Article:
Still, William, 1821–1902, American abolitionist, b. Burlington co., N.J. After he moved to Philadelphia (1844), he began working for the Pennsylvania Anti-Slavery Society (1847) and became head of its vigilance committee, which aided escaped slaves. Often called the
father of the Underground Railroad,he organized a network of abolitionists and safe houses to coordinate the passage to free states and Canada of hundreds of escaped slaves who came through Philadelphia. He kept records of each person's family and destination, with the aim of eventually reconnecting those who had become separated under slavery. His accounts were published as The Underground Railroad (1872). Still, who was a leader of the city's black community and a successful businessman, selling stoves and running a coal company, also lobbied successfully for the desegregation of the local public transit system (1867).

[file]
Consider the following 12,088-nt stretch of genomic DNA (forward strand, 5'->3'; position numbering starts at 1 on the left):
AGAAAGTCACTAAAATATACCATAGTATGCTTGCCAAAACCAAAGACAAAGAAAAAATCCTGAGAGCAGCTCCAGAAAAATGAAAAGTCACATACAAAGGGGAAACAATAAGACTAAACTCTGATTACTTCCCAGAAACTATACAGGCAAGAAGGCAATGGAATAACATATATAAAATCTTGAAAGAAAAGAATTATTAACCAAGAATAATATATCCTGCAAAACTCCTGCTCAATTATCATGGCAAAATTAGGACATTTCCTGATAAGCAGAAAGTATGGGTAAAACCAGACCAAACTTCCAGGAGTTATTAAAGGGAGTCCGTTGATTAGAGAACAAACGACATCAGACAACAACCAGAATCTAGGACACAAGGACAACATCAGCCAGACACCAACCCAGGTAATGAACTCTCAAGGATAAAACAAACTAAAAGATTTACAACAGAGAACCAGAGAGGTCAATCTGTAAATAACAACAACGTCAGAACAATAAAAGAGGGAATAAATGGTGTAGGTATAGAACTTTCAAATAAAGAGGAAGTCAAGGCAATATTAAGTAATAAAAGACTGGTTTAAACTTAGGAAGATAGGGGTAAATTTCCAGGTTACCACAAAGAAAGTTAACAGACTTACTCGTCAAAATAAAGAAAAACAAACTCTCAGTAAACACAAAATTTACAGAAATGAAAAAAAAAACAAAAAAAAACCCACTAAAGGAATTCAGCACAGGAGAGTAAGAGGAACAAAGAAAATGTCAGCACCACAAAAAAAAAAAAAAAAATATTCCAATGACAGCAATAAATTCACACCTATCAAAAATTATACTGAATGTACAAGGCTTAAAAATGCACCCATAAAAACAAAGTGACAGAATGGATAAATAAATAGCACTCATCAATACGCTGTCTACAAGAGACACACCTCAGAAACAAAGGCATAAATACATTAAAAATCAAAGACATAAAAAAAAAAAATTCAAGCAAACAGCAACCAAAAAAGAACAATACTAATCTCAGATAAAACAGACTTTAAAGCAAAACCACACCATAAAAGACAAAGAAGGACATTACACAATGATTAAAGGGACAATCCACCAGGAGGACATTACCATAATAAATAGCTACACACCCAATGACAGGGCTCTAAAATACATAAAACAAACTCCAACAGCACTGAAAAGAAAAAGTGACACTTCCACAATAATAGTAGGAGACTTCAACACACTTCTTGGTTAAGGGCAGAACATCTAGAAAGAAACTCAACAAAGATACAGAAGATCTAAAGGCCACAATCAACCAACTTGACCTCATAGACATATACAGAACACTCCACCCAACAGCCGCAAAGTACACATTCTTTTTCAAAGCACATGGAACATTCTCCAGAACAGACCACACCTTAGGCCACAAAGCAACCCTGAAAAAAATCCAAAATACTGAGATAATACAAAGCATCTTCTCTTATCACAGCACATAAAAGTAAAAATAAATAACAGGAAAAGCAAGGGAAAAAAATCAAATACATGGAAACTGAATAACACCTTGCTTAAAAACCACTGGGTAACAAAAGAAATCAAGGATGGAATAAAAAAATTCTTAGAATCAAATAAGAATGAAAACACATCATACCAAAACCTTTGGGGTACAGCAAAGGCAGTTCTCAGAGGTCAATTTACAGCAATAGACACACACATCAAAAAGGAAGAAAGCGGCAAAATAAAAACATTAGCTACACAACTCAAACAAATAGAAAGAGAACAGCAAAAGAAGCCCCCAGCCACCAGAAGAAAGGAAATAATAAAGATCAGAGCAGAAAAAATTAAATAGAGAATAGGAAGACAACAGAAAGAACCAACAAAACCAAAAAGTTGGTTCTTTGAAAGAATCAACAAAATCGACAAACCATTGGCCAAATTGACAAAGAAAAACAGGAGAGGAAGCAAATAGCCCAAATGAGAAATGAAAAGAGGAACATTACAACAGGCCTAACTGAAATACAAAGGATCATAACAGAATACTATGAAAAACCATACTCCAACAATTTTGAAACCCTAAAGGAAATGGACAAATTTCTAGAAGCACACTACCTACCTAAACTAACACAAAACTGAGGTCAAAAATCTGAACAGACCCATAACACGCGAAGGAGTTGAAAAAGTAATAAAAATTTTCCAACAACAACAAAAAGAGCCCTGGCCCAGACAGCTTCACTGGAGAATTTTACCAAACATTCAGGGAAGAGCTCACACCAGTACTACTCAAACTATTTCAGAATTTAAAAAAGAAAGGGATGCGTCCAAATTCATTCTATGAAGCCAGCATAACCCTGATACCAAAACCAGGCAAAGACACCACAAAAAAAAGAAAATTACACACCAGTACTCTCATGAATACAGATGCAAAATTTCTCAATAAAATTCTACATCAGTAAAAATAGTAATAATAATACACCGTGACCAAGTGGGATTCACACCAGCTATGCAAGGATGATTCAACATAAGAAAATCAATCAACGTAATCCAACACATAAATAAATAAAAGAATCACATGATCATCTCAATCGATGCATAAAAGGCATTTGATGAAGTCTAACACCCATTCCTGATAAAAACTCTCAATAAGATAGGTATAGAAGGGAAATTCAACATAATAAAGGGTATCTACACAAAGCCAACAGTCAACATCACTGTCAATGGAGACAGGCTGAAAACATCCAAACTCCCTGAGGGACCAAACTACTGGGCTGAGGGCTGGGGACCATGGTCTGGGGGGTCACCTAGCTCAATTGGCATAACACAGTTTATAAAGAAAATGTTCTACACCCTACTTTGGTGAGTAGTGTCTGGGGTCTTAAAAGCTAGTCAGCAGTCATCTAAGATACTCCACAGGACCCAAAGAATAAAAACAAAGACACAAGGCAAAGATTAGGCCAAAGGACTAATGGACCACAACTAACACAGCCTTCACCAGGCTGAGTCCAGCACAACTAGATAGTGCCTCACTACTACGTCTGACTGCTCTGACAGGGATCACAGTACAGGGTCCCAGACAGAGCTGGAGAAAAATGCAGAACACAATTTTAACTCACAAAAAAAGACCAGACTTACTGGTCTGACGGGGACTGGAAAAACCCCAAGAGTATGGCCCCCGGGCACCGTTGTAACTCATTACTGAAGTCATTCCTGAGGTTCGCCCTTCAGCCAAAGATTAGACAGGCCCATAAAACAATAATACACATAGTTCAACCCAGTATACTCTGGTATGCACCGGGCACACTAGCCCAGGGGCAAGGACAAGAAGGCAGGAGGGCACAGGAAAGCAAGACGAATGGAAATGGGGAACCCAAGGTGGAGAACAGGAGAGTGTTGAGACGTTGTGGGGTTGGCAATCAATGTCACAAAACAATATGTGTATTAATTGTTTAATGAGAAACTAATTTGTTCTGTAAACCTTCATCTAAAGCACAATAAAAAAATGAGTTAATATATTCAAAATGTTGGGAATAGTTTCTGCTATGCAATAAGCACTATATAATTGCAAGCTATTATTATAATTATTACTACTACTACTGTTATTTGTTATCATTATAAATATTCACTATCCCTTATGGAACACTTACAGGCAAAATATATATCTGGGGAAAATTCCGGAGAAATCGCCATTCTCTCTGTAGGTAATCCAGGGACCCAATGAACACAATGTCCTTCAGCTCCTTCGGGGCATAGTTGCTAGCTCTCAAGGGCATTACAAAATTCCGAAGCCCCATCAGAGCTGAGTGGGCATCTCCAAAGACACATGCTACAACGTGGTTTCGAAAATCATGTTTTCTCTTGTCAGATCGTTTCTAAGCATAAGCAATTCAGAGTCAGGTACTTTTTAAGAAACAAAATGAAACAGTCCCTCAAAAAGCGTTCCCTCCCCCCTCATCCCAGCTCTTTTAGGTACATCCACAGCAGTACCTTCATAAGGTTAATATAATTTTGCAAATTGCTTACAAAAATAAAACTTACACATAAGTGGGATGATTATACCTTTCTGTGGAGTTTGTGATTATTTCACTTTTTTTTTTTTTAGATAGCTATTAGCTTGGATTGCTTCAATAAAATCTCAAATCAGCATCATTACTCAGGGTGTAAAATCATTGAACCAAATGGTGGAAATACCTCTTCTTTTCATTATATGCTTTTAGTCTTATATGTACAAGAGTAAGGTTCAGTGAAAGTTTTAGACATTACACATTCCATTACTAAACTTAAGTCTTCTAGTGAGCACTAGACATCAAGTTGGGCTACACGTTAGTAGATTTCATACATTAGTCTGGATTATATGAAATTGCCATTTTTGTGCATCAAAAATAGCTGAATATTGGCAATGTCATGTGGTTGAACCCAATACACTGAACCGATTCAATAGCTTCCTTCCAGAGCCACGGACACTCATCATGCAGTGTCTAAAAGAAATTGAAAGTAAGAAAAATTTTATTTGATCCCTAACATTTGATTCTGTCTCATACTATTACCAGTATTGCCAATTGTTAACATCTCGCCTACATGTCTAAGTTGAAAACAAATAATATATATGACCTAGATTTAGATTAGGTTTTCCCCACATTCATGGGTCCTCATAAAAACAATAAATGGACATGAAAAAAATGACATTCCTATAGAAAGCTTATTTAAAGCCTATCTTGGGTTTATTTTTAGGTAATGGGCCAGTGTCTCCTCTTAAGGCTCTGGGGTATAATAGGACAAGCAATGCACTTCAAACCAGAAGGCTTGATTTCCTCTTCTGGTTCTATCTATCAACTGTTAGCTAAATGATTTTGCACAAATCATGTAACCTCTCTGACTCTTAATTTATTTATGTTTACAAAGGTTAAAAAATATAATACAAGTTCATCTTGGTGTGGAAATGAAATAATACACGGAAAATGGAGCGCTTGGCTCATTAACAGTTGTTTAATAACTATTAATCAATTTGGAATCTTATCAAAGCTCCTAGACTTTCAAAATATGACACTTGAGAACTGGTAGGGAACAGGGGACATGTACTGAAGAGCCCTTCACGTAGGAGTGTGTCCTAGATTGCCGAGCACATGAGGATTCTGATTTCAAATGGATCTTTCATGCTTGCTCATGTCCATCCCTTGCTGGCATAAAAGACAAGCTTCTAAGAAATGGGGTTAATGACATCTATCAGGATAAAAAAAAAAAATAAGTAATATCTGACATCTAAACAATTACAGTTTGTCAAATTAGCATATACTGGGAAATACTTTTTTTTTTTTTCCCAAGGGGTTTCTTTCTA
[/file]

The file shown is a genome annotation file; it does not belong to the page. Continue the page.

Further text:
The Columbia Electronic Encyclopedia, 6th ed. Copyright © 2012, Columbia University Press. All rights reserved.
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